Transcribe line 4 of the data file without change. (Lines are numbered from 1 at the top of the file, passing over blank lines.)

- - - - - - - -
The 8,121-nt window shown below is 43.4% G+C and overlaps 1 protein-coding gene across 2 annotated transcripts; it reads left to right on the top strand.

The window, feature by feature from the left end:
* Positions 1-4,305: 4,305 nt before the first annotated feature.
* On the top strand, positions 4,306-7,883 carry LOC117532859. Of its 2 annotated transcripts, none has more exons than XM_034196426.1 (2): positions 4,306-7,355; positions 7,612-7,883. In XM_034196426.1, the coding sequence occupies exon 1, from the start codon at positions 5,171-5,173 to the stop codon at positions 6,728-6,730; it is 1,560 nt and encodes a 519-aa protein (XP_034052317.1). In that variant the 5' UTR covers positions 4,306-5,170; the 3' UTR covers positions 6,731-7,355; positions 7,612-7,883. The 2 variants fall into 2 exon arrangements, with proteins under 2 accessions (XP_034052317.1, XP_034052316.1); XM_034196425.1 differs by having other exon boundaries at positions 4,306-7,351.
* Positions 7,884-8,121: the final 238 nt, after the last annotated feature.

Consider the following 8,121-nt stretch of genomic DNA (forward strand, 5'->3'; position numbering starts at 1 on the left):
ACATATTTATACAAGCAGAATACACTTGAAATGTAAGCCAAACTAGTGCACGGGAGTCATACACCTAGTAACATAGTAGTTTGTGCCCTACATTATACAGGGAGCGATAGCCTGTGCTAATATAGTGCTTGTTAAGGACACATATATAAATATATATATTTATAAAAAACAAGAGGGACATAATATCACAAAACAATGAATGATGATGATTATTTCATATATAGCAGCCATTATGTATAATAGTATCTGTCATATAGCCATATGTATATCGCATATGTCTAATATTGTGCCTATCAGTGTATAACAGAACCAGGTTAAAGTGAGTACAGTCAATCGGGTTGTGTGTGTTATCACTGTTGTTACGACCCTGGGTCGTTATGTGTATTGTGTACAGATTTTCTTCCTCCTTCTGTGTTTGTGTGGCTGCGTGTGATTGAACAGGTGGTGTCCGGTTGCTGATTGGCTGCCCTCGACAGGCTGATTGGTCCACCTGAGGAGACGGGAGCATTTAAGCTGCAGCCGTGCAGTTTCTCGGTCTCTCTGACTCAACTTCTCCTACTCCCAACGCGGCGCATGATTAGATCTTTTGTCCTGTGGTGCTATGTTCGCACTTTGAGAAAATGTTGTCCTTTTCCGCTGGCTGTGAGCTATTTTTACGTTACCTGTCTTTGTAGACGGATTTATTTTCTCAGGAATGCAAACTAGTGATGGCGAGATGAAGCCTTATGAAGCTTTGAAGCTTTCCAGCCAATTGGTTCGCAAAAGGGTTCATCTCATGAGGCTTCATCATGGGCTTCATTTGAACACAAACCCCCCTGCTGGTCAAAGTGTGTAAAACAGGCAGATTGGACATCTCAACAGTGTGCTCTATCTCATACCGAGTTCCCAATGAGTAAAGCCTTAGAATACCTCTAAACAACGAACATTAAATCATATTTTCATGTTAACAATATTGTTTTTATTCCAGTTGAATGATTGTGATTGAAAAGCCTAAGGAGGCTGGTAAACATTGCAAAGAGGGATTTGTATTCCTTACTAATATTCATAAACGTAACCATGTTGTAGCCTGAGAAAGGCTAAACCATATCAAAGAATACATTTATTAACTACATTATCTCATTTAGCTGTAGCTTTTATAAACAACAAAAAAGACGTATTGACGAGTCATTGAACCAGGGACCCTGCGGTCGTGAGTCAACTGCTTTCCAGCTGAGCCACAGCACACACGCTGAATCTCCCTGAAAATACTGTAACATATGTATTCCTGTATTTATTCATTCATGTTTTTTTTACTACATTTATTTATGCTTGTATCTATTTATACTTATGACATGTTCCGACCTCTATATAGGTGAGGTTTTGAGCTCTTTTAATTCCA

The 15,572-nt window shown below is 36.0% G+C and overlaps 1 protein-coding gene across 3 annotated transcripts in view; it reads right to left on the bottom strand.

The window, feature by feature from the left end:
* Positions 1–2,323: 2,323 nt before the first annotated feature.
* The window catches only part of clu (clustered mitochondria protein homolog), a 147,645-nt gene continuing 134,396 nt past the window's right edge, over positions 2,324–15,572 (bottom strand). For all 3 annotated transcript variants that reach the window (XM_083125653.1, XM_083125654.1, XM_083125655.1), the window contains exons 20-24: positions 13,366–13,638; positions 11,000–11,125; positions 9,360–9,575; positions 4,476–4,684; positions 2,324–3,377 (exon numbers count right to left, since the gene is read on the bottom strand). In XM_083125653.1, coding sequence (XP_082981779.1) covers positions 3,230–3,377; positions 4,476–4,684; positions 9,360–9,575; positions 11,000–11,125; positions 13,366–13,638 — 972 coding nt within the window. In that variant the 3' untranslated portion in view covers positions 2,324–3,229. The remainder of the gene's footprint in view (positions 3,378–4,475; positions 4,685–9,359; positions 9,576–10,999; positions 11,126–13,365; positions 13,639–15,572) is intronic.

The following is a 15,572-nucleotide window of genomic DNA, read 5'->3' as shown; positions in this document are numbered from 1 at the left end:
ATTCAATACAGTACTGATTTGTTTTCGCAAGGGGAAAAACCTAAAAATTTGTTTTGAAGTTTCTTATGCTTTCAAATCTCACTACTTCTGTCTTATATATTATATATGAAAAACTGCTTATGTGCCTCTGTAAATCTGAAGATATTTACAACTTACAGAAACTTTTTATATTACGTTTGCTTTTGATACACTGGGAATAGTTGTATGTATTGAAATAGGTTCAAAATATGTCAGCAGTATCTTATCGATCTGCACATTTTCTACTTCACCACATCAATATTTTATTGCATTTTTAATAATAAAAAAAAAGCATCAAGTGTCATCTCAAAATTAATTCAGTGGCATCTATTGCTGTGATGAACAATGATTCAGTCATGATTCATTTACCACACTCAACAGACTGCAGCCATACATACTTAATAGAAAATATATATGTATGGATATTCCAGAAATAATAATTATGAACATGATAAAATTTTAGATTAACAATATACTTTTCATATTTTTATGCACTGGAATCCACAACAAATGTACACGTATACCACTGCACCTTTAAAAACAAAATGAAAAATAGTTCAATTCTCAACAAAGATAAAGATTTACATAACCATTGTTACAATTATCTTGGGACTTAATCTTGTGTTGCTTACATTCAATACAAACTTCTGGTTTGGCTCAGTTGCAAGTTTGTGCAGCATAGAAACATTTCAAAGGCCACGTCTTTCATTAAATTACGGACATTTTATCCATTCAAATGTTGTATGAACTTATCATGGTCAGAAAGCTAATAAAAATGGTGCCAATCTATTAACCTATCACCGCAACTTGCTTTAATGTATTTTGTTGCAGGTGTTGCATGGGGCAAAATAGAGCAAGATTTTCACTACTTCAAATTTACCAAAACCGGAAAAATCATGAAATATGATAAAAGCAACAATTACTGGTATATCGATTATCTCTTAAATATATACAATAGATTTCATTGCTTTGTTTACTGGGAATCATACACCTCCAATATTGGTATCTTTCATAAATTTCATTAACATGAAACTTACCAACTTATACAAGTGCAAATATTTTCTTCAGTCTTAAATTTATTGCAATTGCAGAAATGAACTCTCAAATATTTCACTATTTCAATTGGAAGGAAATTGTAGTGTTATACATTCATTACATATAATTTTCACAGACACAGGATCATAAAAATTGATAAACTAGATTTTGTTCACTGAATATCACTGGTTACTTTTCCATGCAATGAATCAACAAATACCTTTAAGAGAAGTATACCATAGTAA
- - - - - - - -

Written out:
* On the top strand, positions 4,306-7,883 carry LOC117532859. Of its 2 annotated transcripts, none has more exons than XM_034196426.1 (2): positions 4,306-7,355; positions 7,612-7,883. In XM_034196426.1, the coding sequence occupies exon 1, from the start codon at positions 5,171-5,173 to the stop codon at positions 6,728-6,730; it is 1,560 nt and encodes a 519-aa protein (XP_034052317.1). In that variant the 5' UTR covers positions 4,306-5,170; the 3' UTR covers positions 6,731-7,355; positions 7,612-7,883. The 2 variants fall into 2 exon arrangements, with proteins under 2 accessions (XP_034052317.1, XP_034052316.1); XM_034196425.1 differs by having other exon boundaries at positions 4,306-7,351.